“But you decorated the tree with angels last year, Gran! How about next year you decorate it with clowns!”
Made sense to me, at least. My grandparents always had the biggest Christmas tree of any of my friends and family and was always decked out with angels from the illuminated tree-topper angel to the 30″ motorized angel child holding a candle at the base that waved her hand around, twisting her head in a hypnotic smoothness. My Gran has always collected angels – photos, figurines, knickknacks, statues, etc. They lined the shelves of a display case in the living room, guarded lines of books on the bookcase in the den and watched over her sleeping head stowed away in glass-doored display cases that were built into the headboard of her and Pap’s bed.
With her fascination of angels equally fascinating to me, I understood her desire to decorate the Christmas tree with these Americanized, humanoid angelic beings. But in the interest of fairness, I only thought it correct to decorate the tree in clowns every other year.
I guess at this point I should point out that my Paps collected clowns, particularly Emmett Kelly figurines. Kelly was a trapeze artist-turned circus clown starting in the 1930’s. In character as “Weary Willie” his signature act was the failed “sweeping away” of the spotlight at the end of the shows while performing for both Ringling Brothers and Barnum and Bailey circuses. His figurines depicted this sad, broken down hobo of a clown with his patch-worn pants, tattered jacket and floppy hat, his face paint accentuating his pitifully sad frown. Sometimes he was sweeping, sleeping or inflating balloons; other times he was begging for change, lounging on a park bench or simply standing in place. While Paps had other clowns (including a figurine of a clown putting another clown in a Boston Crab wrestling maneuver and an extremely creepy – and awesome – clown puppet swinging on a wooden swing suspended from the ceiling above the bed), the Emmett Kelly figures have stood out to me above the rest.
My mom’s parents have been there for me for longer than I can remember. Some of my earliest memories include them coming over to my mom and dad’s first house when they moved in and helping them paint the walls and move furniture. I once dreamt they won the lottery, which made sense to me because they seemed to go on vacation a lot and liked going out for dinner and buying me gifts regularly. My Gran was a hard worker around the house; cooking and cleaning nearly every day, ironing all the clothes, even our socks and underwear, and being super involved in their Presbyterian church. She was a great example of how to not only take care of household chores but to enjoy them and, if not, accept the responsibility and be grateful for the opportunity. Paps was a well-rounded handy man, always working on something around the house and at the church. I worked on a countless number of projects with him back by the pool, in the garage or out in the yard, even starting a mowing “business” with him when I was 13. He taught me financial responsibility, helped me learn how to drive and more than anything to stick with something until it was finished.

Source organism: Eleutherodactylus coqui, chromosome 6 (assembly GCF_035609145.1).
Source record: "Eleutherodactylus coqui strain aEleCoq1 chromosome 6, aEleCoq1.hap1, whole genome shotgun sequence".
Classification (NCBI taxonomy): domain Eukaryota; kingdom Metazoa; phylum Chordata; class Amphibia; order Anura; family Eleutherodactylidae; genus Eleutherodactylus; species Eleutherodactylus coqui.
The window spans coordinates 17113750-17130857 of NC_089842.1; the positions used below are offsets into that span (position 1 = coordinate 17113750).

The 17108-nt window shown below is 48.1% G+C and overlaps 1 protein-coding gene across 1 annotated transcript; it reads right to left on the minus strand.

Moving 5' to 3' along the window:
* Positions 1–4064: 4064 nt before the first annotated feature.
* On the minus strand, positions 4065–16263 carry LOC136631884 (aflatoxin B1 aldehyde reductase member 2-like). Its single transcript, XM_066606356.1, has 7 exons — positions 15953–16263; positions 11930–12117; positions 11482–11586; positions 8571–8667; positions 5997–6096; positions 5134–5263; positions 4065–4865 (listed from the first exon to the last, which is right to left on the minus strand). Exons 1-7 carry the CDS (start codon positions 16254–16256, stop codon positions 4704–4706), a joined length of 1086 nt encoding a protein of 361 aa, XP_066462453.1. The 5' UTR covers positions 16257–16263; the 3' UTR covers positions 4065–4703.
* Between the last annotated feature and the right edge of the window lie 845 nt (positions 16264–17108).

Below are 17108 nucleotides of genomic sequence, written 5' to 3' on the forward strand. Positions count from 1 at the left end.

Needless to say, I owe a lot of the man I am today to the life and experiences I have been fortunate enough to have with my grandparents. With this in mind it’s not surprising that I wanted to commemorate those times with my grandparents in the form of permanent art on my skin. While I do not necessarily believe that a tattoo has to mean something, a common “meaning” behind the swallow tattoo (taken from Wikipedia) is a representation of “love, care and affection towards family or friends, showing the loyalty of the person always returning to them” among other things. I felt it only appropriate to have a couple of swallows flying together to show my “love, care and affection toward” my grandparents.
As always, my friend and incredible artist Rob Jarrett at 2 Ton Tattoo Gallery in Kingsport picked up the pen and paper to design my vision of an angelic swallow and an Emmett Kelly swallow flying together. I found myself in the chair on Saturday staring in amazement at the concept he put together: a “clown” bird with frown makeup, floppy hat and tie – an “angel” bird with a cross necklace, a halo and glow.
The tattoo took a just a couple of hours and is located on the outside of my left forearm just beside Amy Winehouse tattoo and just above EAT:
I suppose it’s also worth mentioning that my mom came by after I was finished to talk to Rob about getting a tattoo for herself. Rob asked “Want to do it now?” and this happened:
I’m a very proud son :-)
If you’re ever in the area – or not, I don’t care – I highly recommend 2 Ton Gallery in Kingsport, TN. Please show them some love:
- 2 Ton Gallery Website
- 2 Ton Gallery on Facebook
- 2 Ton Gallery on Twitter (@RobertJarrett)
- 2 Ton Gallery on Instagram (@2tongallery)